The second porous material associated with the same issue is the cork. While most authors consider that the compression of the cork by the neck is sufficient to reduce the porosity and transform the cork into a partial barrier to oxygen, uncontrolled oxidation of wine can occur even with very good quality closures. For optimal aging of wine in bottle, a knowledge of the different types of closure is required. Closure techniques have evolved, both in terms of bottles and corking machines and the appearance of new types of closure on the market (agglomerated corks, synthetic materials, screw caps). Many manufacturers now characterize closures by measurement of the Oxygen Transfer Rate (OTR, in units of mol.m-2.s-1). Given that the cork is compressed in the neck of the bottle, and therefore has a surface area for exchange of 2.69x10-4 m², Crouvisier-Urion et al. (2018)9 report median permeation rates of 2.05 mgO2/year for natural corks, 5.15 mgO2/year for synthetic corks, 0.2 mgO2/year for micro-agglomerated corks and 0.93 mgO2/year for screw caps (quantities of oxygen supplied to be read in mgO2/year/bottle).

Figure 3. Oxygen intake during vinification and aging10.

To all this must be added the work done during aging, which also adds significant quantities of oxygen: transfer, filtration, racking, bottling, etc. The material balance carried out throughout the winemaking chain, remaining within the range of 20/50 mg/L for whites and 40/80 mg/L for reds, should make it possible to avoid problems associated with oxidation or reduction of the wine (Figure 2). In summary, the oxygen intake during vinification can be illustrated as follows (Figure 3).

Notes

  • Boulet, J. C., & Moutounet, M. (1998). Micro-oxygénation des vins. Enologie (fondements scientifiques et technologiques), 1044-1048
  • Igor Chiciuc (2010). Étude des paramètres affectant le transfert d'oxygène dans les vins (Doctoral dissertation, Université de Bordeaux)
  • Igor Chiciuc (2010). Étude des paramètres affectant le transfert d'oxygène dans les vins (Doctoral dissertation, Université de Bordeaux)
  • Qiu, Y., Lacampagne, S., Mirabel, M., Mietton-Peuchot, M., & Ghidossi, R. (2018). Oxygen desorption and oxygen transfer through oak staves and oak stave gaps: an innovative permeameter. OENO One, 52(1). https://doi.org/10.20870/oeno-one.2018.52.1.909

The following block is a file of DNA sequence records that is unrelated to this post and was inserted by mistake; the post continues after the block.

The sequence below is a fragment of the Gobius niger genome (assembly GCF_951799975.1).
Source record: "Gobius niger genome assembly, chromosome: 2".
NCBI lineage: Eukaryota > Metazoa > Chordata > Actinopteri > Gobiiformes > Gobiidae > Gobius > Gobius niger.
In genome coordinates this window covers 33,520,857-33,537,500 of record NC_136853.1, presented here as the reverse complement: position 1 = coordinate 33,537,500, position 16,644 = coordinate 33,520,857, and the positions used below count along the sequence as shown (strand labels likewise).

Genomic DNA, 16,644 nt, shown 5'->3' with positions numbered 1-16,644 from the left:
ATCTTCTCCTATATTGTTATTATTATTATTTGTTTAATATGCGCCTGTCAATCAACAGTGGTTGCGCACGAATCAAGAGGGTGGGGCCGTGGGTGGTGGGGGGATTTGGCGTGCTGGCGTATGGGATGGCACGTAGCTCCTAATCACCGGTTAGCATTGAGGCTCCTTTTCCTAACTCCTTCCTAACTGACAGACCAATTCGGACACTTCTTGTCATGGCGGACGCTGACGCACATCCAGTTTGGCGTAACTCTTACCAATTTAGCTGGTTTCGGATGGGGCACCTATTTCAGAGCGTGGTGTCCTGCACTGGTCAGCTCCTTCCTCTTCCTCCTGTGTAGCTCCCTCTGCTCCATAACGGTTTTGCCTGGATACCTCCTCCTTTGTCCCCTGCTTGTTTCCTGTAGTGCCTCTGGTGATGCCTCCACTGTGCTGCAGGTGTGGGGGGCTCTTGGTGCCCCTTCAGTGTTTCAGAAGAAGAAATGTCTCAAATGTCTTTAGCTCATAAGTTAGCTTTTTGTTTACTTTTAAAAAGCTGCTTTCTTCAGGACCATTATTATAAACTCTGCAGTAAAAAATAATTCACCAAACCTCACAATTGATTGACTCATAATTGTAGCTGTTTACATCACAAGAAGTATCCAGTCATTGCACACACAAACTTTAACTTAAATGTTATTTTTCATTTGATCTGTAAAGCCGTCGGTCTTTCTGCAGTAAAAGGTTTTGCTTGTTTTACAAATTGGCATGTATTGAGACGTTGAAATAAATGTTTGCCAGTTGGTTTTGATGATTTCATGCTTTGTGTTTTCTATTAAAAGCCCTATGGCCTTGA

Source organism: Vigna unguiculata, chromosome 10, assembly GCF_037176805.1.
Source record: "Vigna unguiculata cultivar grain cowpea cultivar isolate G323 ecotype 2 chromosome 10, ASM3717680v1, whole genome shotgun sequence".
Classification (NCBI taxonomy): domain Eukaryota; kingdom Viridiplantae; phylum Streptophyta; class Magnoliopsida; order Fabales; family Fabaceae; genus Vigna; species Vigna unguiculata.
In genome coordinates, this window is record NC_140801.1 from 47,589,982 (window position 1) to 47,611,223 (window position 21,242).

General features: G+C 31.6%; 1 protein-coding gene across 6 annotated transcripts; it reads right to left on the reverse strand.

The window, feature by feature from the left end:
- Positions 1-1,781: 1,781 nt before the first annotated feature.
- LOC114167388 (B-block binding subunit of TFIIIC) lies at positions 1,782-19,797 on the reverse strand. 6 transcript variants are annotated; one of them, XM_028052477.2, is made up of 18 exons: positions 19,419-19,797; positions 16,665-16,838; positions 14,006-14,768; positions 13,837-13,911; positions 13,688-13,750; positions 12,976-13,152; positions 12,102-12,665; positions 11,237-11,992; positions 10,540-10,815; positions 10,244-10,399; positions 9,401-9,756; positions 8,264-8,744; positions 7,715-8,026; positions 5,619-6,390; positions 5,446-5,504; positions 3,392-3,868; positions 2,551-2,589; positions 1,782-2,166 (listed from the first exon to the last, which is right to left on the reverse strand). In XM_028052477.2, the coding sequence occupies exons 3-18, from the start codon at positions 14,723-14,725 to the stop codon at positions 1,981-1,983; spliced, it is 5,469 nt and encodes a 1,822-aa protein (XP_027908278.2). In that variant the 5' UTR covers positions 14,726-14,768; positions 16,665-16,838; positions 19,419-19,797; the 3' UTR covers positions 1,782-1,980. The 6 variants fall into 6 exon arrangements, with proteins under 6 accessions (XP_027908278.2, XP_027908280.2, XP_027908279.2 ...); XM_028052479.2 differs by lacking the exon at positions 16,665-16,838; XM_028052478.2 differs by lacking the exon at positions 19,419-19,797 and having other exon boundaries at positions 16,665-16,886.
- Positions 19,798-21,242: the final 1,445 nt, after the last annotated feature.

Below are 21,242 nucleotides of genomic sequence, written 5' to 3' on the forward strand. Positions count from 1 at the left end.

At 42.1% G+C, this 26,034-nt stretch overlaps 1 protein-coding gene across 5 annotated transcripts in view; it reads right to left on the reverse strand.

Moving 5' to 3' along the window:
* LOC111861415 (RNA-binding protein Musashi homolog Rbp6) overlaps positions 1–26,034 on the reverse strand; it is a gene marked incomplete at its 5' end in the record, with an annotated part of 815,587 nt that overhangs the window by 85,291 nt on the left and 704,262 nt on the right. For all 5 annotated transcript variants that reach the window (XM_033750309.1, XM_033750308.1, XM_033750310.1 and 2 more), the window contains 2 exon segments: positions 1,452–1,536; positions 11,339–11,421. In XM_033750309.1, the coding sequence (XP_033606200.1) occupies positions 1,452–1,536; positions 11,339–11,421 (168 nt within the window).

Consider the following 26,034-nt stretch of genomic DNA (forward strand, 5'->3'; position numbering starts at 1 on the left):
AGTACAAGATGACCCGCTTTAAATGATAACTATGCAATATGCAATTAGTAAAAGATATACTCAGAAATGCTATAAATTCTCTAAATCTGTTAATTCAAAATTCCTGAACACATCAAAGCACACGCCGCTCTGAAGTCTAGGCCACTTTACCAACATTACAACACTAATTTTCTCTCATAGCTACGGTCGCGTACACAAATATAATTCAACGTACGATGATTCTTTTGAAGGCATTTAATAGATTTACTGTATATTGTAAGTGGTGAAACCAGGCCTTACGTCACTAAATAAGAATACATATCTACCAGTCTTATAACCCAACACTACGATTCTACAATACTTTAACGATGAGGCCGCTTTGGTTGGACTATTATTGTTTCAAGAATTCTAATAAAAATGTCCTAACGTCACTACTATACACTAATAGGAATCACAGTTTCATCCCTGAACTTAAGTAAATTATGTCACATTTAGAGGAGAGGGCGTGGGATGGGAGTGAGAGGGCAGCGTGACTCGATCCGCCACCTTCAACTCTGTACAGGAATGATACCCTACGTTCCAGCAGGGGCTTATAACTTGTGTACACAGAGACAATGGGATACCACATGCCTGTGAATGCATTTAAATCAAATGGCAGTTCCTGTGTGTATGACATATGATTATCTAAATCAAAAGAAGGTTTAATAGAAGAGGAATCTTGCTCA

• Qiu, Y., Lacampagne, S., Mirabel, M., Mietton-Peuchot, M., & Ghidossi, R. (2018). Oxygen desorption and oxygen transfer through oak staves and oak stave gaps: an innovative permeameter. OENO One, 52(1). https://doi.org/10.20870/oeno-one.2018.52.1.909
  • Qiu, Y. (2015). Phénomènes de transfert d’oxygène à travers la barrique (Doctoral dissertation, Université de Bordeaux)
  • del Alamo-Sanza, M., & Nevares, I. (2014). Recent advances in the evaluation of the oxygen transfer rate in oak barrels. Journal of agricultural and food chemistry, 62(35), 8892-8899.
  • Castellari M., Simonato B., Tornielli Gb, Spinelli P., Ferrarini R. (2004.) Effects of different enological treatments on dissolved oxygen in wines. Italian Journal of Food Science 2004 16 (3), 387-396.
  • Crouvisier-Urion, K., Bellat, J. P., Gougeon, R., & Karbowiak, T. (2018). Gas transfer through wine closures: A critical review. Trends in food science & technology. Volume 78, 2018, Pages 255-269, ISSN 0924-2244, https://doi.org/10.1016/j.tifs.2018.05.021
  • Igor Chiciuc (2010). Étude des paramètres affectant le transfert d'oxygène dans les vins (Doctoral dissertation, Université de Bordeaux)

Authors


Rémy Ghidossi

Affiliation : Université de Bordeaux, ISVV, Unité de recherche Œnologie EA 4577, France.
Country : France

remy.ghidossi@u-bordeaux.fr

Fabrice Meunier

Affiliation : Amarante Process, ADERA, France.
Country : France

References

  • Boulet, J. C., & Moutounet, M. (1998). Micro-oxygénation des vins. Enologie (fondements scientifiques et technologiques), 1044-1048
  • Qiu, Y., Lacampagne, S., Mirabel, M., Mietton-Peuchot, M., & Ghidossi, R. (2018). Oxygen desorption and oxygen transfer through oak staves and oak stave gaps: an innovative permeameter. OENO One, 52(1). https://doi.org/10.20870/oeno-one.2018.52.1.909
  • Qiu, Y. (2015). Phénomènes de transfert d’oxygène à travers la barrique (Doctoral dissertation, Université de Bordeaux)
  • del Alamo-Sanza, M., & Nevares, I. (2014). Recent advances in the evaluation of the oxygen transfer rate in oak barrels. Journal of agricultural and food chemistry, 62(35), 8892-8899.
  • Crouvisier-Urion, K., Bellat, J. P., Gougeon, R., & Karbowiak, T. (2018). Gas transfer through wine closures: A critical review. Trends in food science & technology. Volume 78, 2018, Pages 255-269, ISSN 0924-2244, https://doi.org/10.1016/j.tifs.2018.05.021
  • Castellari M., Simonato B., Tornielli Gb, Spinelli P., Ferrarini R. (2004.) Effects of different enological treatments on dissolved oxygen in wines. Italian Journal of Food Science 2004 16 (3), 387-396.
  • Igor Chiciuc (2010). Étude des paramètres affectant le transfert d'oxygène dans les vins (Doctoral dissertation, Université de Bordeaux)